Some clients in sectors most significantly impacted by the coronavirus are increadibly concerned that the UK Government hasn’t listened to their request for the furlough, job retention, scheme to be extended. 

According to the Office for National Statistics (ONS), the UK is in the largest recession on record.

Its latest estimate shows that the economy is now 17.2% smaller than it was in February 2020. The effects of which have been felt most, in sectors that have experienced the most significant public health restrictions and the effects of social distancing.

Services comprise 79.6% of the UK economy and elements of the sector, particularly hospitality, leisure and parts of retail, are in real pain and at risk of never recovering fully, if at all.

Interestingly, these same areas of business have disproportionately been impacted by the good intentions to raise people out of poverty, in recent years, with the introduction of the National Living Wage.

Listening to clients there is deep sadness at the prospect of many workers being at risk of being thrust back into poverty. A consequence of job losses when furlough support ends.

Some highlight that perversely the National Living Wage Increase that came into effect in April 2020 could be the straw that breaks the camels back.

The Institute of Fiscal Studies in an article earlier this year suggested the Government think again about increasing the National Living Wage and even explore the possibility of a temporary cut.

At least 750,000 jobs have already been lost in the UK, as a direct consequence of coronavirus, according to the Financial Times. With circa eight-million people being paid by the state’s Furlough scheme, we can expect to see unemployment increase as support winds down.

The Bank of England’s own forecast is that unemployment will double to approximately 7.5%. Given the scale of the downturn and the risk of further disruption caused by Covid-19 that figure could well be  conservative.

Sectors most at risk have for some time been asking for ongoing targeted support from central government, which has been resisted so far.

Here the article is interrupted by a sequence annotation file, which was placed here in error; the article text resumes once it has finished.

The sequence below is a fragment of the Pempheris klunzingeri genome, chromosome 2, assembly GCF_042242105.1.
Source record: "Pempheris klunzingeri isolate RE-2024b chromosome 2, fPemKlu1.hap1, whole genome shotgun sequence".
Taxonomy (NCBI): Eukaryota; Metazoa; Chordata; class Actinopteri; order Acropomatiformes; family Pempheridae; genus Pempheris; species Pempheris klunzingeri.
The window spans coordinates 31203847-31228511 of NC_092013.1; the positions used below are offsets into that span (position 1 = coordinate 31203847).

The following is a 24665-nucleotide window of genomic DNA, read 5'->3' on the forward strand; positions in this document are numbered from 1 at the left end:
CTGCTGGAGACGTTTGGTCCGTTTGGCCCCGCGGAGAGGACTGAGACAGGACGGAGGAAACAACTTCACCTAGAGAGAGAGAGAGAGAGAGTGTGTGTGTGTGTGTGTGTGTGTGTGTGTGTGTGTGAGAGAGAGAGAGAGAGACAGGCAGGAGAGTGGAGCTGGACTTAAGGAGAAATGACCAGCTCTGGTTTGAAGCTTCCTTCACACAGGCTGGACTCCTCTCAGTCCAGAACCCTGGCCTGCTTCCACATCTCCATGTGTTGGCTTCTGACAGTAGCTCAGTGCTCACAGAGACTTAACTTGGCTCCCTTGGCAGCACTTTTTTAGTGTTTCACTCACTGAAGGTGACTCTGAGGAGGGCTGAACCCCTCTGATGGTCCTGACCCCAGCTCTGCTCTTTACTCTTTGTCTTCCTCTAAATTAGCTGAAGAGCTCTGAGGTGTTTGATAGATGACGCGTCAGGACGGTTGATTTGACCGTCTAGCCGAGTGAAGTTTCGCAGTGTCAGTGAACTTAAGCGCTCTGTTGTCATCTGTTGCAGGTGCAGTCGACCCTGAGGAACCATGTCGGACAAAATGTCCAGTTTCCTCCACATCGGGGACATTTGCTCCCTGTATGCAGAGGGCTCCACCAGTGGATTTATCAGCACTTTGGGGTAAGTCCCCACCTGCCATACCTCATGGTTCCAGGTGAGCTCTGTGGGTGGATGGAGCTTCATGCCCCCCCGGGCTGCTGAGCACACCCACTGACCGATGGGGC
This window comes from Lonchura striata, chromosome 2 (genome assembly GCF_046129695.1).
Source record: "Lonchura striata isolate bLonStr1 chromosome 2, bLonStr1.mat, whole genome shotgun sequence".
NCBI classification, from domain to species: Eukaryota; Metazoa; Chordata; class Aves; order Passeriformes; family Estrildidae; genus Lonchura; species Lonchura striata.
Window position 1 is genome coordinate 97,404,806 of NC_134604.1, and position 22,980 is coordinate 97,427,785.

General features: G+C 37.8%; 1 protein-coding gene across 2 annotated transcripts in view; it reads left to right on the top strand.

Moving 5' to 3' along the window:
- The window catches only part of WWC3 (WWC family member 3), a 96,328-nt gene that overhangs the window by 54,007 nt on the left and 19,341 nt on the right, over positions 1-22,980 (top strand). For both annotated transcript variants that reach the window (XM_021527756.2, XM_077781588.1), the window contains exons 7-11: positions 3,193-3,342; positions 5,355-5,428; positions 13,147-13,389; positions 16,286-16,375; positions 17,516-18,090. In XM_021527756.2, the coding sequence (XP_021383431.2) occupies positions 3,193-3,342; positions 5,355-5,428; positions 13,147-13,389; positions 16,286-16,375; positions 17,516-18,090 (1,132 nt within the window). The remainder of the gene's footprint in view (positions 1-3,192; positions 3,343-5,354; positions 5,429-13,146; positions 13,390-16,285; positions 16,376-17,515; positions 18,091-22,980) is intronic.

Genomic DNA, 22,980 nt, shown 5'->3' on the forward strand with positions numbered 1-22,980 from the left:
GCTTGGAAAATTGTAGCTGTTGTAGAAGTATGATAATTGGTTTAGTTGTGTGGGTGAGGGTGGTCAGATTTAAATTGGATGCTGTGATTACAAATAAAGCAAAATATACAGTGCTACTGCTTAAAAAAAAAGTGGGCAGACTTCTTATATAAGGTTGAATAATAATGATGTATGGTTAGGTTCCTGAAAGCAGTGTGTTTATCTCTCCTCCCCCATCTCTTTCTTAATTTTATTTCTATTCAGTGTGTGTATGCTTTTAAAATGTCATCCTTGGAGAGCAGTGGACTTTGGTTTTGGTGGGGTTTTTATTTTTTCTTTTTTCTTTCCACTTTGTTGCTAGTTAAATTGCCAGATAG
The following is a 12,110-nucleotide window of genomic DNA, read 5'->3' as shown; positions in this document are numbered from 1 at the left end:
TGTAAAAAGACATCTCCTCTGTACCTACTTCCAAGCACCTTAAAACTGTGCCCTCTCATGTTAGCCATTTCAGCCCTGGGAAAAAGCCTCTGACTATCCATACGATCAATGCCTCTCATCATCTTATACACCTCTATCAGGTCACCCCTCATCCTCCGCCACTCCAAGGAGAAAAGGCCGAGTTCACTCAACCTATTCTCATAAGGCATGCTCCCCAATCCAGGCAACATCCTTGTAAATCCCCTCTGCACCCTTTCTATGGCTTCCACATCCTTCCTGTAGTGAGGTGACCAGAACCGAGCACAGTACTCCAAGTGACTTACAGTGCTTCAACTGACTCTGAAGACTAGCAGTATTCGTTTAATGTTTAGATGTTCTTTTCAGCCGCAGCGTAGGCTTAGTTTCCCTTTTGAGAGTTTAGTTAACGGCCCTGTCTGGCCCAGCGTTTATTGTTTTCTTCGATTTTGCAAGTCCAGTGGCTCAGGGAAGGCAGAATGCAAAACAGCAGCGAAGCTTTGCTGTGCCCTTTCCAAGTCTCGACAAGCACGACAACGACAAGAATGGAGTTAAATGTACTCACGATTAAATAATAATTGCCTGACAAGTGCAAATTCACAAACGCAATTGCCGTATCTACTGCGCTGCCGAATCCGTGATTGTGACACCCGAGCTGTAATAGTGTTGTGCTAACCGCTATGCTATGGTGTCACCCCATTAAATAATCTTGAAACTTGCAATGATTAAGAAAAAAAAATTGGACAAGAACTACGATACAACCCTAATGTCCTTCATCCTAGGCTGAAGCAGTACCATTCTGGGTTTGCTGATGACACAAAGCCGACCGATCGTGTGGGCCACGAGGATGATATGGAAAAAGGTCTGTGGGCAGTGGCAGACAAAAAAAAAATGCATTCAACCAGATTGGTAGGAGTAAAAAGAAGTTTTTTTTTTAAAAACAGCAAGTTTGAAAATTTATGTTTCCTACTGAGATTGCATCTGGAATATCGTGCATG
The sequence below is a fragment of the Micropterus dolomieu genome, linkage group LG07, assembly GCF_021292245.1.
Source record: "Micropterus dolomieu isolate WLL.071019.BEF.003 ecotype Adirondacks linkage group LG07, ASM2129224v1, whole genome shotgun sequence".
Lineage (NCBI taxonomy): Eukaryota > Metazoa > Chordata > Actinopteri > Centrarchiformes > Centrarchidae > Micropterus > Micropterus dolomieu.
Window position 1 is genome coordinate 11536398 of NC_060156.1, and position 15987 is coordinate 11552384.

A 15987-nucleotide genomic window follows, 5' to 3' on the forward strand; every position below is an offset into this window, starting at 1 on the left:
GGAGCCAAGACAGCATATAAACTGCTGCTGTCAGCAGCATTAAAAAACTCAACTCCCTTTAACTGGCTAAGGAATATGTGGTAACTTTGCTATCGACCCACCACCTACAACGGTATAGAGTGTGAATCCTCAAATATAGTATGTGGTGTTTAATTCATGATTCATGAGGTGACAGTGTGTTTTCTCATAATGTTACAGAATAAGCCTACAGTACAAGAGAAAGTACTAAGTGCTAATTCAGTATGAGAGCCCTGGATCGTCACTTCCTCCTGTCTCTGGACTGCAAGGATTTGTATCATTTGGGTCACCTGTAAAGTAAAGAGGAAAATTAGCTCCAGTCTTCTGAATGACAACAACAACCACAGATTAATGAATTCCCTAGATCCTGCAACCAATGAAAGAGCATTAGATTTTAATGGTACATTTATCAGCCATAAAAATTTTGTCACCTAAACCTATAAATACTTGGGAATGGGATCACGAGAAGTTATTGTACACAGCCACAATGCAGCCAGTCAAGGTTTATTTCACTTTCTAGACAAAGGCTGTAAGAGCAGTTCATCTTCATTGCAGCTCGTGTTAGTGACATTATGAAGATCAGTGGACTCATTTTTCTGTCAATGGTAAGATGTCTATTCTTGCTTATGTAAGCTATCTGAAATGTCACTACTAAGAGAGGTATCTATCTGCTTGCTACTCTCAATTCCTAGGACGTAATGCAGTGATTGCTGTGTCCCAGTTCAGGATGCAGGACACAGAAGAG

The devastating impact on people who lose their job will potentially compound the mental health crisis that already exists. Plus, unprecedented levels of unemployment, will only serve to deepen the recession.

The Chancellor has already made it clear that ‘not all jobs can be saved’, which is diametrically opposed to the message at the start of the pandemic from government which was ‘we’re all in this together’.

Those people we have spoken to, many of whom have done everything they can to retain colleagues, continue to balance the need to cut costs whilst wanting to save jobs.

They acknowledge there is already a predominance of lower wages and flexible working in their business. They feel hampered, unable to negotiate pay reductions as a means of limiting job losses, because of the requirement to comply with the National Living Wage.

Perhaps now is the time for the Government to reconsider the advice from the Institute of Fiscal Studies? Could this be part of a package of measures including things like:

[a] reducing employers NI contributions?

[b] raising the Tax and NI threshold for individuals?.

Doing so could offer some financial protection to disposable income for the lowest paid.

This might not save jobs where Covid-19 has presented some larger organisations with the opportunity to accelerate longer-term restructuring plans. But for smaller business, it might slow the pace of change and allow time to recover.

Of the people we have spoken to, nobody wants to see those already struggling on lower incomes to be further disadvantaged. But, is this solution preferable to potentially long-term unemployment for some?

A temporary pay cut, even if that were to take a significant number of people below National Minimum Wage, might be better than the human and financial cost of unemployment?

Be Prepared…for a straightforward, no nonsense approach to business consulting.  Simply put, Red Orchid helps clients achieve what they want and protect what they have…it really is no more complicated than that.

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